Advice on selling

Submitted by gawl07 on April 24, 2020 - 11:58am

I realise this may be too vague but would most of you generally sell Bulova watches individually, or as a collection?


Posted April 24, 2020 - 10:00pm

Individually at a reasonable price would be my recommendation.

Posted April 25, 2020 - 9:22am

Agreed.  Individually will tend to bring the most money but will take time.   Selling a collection can be fast but would generally sell for less.  I tend to sell watches I don't need or want individually for a time period then if they don't sell I build a lot of 10 or 12 then sell them as group.  .

Reverend Rob
Posted April 25, 2020 - 11:17pm

I guess it depends what the situation is, if you are trying to do it quickly for whatever reason, then separating watches into lots might help.

Ideally, you want each watch assessed on its own merits. Values in general might take a hit during this pandemic, and might be slow to recover, but certain watches fall into the 'Ones that everybody is after' category and pretty much stay stable or continue to increase. This goes for pretty much any brand, but Bulova is a bit different.

Bulova was at one point, the largest watch manufacturer on the planet, and the sheer numbers of watches still around tends to make them less valuable. We have all seen the examples dating back to the early 20's, and everything in between, there are not many manufacturers that have such a history or plethora of models. A lot of similar companies at the same time, made what I call the 'stamped case' types of watches, that is, sheet metal stamped to make the bezel and caseback, and in general, this is not a great method of case manufacturing, but there are millions of them out there form many makers. With exceptions, these tend to be the lower valued offerings. 

The so-called 'Golden Era' of watches in general is the 40's-60's, with some 70's watches also in there. By the end of the 70's, Switzerland was suffering and quality dropped, some manufacturers disappearing entirely or only to be resurrected right away (Breitling) or much later on. (Alpina, Eterna, etc)

If your watch is any way collectible, it should be offered for sale individually, as to mix it in with others will not help sell it. As a watchmaker, I buy groups of watches for parts, so these are mostly non-running examples, but collectors will also look these lots over for anything that stands out. I still see large lots, like 20 or more, and spot something I am interested in, and end up purchasing the whole pile, which can then be re-sold or used for parts. When I was in school, we often just purchased larger lots for things to work on, and every once in awhile, something really interesting would be revealed that didn't show at all in any pictures that were shown. 

In addition, if you have a specific collection of a certain model or series, like say the Academy Awards models, putting them together might work in your favour, unless there is one standout or rare one amongst them that is worth more than the rest put together. I still see collectors that are after what I call 'Instant Collections,' so if your group is a well curated and organized lot, it can be quite valuable.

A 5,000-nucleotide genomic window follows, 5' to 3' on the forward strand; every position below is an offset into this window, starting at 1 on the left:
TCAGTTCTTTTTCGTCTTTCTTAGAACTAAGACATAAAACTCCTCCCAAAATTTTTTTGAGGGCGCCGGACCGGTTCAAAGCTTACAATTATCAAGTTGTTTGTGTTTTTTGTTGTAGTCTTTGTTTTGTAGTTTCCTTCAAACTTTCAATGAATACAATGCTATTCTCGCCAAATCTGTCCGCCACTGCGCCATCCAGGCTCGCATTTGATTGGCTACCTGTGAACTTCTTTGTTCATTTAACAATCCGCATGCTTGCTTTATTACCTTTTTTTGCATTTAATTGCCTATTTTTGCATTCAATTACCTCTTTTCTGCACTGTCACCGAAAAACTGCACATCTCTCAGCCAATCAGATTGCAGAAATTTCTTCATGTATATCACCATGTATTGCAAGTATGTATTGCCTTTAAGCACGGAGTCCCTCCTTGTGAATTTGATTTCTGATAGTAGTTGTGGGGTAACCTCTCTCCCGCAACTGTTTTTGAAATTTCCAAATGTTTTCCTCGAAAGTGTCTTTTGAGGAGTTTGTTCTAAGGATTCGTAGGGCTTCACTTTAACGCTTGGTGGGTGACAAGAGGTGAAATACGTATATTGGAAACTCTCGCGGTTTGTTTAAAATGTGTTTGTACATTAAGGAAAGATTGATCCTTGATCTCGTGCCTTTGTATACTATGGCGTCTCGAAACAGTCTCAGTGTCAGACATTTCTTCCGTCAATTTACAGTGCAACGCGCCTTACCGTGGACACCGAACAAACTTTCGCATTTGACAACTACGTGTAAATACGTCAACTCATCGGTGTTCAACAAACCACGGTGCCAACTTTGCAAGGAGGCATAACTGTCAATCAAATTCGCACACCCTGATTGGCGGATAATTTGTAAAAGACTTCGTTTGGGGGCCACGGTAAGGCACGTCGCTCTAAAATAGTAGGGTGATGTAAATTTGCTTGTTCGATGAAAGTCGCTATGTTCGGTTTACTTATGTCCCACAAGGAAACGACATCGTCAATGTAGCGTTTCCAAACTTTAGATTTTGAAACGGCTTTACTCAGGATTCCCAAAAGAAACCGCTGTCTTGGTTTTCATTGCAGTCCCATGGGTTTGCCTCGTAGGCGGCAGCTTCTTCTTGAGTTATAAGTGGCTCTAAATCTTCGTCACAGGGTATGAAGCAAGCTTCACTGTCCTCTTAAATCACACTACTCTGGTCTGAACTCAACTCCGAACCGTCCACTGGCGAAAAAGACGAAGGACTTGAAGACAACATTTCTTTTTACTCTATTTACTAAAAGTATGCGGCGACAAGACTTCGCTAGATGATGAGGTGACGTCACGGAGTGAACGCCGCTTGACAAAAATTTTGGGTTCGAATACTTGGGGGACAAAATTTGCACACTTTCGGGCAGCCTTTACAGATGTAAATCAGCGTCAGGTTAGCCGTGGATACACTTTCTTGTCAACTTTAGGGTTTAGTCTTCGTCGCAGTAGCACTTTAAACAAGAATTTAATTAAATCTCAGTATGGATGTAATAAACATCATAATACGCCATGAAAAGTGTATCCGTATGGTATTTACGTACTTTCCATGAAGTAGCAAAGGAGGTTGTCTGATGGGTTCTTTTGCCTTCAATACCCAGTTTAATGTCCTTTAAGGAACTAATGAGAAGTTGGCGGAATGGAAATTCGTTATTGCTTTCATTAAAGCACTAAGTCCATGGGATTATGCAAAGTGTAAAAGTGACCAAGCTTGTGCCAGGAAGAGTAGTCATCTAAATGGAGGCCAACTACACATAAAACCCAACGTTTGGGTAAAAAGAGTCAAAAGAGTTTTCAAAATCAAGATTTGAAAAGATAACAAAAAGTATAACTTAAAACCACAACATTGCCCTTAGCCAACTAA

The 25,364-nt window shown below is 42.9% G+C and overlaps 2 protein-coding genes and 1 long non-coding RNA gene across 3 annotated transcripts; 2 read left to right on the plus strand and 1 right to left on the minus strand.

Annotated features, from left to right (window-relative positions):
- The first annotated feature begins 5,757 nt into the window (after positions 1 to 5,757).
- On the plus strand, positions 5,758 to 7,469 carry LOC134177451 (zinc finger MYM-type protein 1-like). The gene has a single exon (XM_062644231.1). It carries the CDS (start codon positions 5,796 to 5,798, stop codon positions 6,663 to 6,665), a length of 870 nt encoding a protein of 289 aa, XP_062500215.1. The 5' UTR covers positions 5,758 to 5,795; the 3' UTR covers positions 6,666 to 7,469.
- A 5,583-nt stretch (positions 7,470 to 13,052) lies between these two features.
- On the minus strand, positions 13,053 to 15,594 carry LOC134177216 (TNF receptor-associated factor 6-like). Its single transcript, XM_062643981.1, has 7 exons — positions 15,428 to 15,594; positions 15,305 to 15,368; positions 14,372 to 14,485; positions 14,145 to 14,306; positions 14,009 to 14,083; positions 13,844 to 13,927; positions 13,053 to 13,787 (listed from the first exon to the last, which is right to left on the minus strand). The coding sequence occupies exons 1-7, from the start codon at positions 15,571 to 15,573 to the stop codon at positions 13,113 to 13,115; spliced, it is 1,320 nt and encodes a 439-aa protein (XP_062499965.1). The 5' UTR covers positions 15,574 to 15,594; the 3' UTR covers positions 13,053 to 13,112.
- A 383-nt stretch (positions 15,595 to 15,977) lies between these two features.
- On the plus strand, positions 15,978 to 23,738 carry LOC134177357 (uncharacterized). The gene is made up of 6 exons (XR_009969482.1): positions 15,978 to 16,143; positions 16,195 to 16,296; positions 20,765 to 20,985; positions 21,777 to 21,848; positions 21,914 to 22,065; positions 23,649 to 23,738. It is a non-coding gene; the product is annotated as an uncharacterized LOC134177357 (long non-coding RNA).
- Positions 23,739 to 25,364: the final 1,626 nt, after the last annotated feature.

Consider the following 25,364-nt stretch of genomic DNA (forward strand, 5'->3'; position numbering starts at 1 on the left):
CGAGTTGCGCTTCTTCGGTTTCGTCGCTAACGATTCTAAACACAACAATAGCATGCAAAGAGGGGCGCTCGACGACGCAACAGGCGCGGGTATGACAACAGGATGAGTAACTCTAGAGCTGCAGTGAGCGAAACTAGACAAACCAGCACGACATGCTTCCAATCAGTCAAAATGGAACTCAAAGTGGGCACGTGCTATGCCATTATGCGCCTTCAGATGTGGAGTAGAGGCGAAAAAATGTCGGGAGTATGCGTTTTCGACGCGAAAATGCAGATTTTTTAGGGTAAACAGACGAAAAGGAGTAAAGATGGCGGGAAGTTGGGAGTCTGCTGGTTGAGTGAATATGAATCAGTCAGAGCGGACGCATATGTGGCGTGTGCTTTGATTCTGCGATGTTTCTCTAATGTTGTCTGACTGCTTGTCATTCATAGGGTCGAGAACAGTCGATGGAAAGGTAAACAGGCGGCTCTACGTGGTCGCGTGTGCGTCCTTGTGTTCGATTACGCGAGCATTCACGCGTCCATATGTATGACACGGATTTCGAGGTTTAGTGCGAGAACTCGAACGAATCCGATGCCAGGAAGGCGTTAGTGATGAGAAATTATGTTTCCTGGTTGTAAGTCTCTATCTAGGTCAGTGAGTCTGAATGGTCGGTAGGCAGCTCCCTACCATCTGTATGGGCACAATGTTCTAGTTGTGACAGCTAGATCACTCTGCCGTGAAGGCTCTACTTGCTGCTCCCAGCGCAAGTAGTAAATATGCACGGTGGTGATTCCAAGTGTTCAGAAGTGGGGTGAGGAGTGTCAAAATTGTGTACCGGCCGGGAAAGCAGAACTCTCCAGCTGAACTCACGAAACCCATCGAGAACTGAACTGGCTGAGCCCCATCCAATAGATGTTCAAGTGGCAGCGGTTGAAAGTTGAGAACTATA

eBay is not generally a good source of information on values, regardless of what the sellers might say. I see the word 'rare' so often you'd think it means something different altogether. Also beware of any Valuation books, keep in mind a lot of them contain a LOT of errors and false valuations. 

CARL lindsay
Posted December 13, 2020 - 4:29pm

In reply to by Reverend Rob




Posted April 26, 2020 - 11:41pm

Here's a neat trick I didn't know existed until now (Google is your friend).

To see past sales on eBay of a particular item d the following:

  • Type in exactly what you are looking for in the search box.  
  • Once the current listings come up, look to the left (may have to scroll down a bit) and click on the box that says 'Sold Items'. 

You will see what has sold recently. 

It may not be perfect but it does show what people are actually paying for stuff.

Reverend Rob
Posted April 27, 2020 - 4:38pm

A couple months ago I was bidding on a Bulova Chronograph, it went pretty high so I gave up. I got a notice that it had sold, but also a notice that it had immediately been re-listed by the seller.

Now, it seems to me that this might be the seller themselves using a third party or sock account to buy the item when they think the bidding is too low, and then re-list it, in an attempt to drive the price ever higher.


Posted June 12, 2020 - 11:32am

In reply to by Reverend Rob

This is a thing, particularly on eBay.  Often you can find low or now feedback users with 100% of their bidding history for a particular seller.  This is not perfect buy it can give you an idea if the bids are being artificially boosted.

Posted February 3, 2021 - 6:31pm

Especially this year when the pandemic has created a type of recession on values, because people are not confident they should spend their money on non-essentials. Since I am a long term buyer, seller and collector, I find the phenomenon extreme. Sales are either very low priced or extremely high. Takes much longer to sell, only the very well established sellers with a platoon of returning customers do well.

So it's a distorted value situation, as a collector I know when some items sell for $500 and they are worth 10% of that. It is an exercise in increasing values as was already said, but a pandemic is the worst time to try this unethical approach. You need several friends to do this, and then cancel the sale to avoid the fees. ....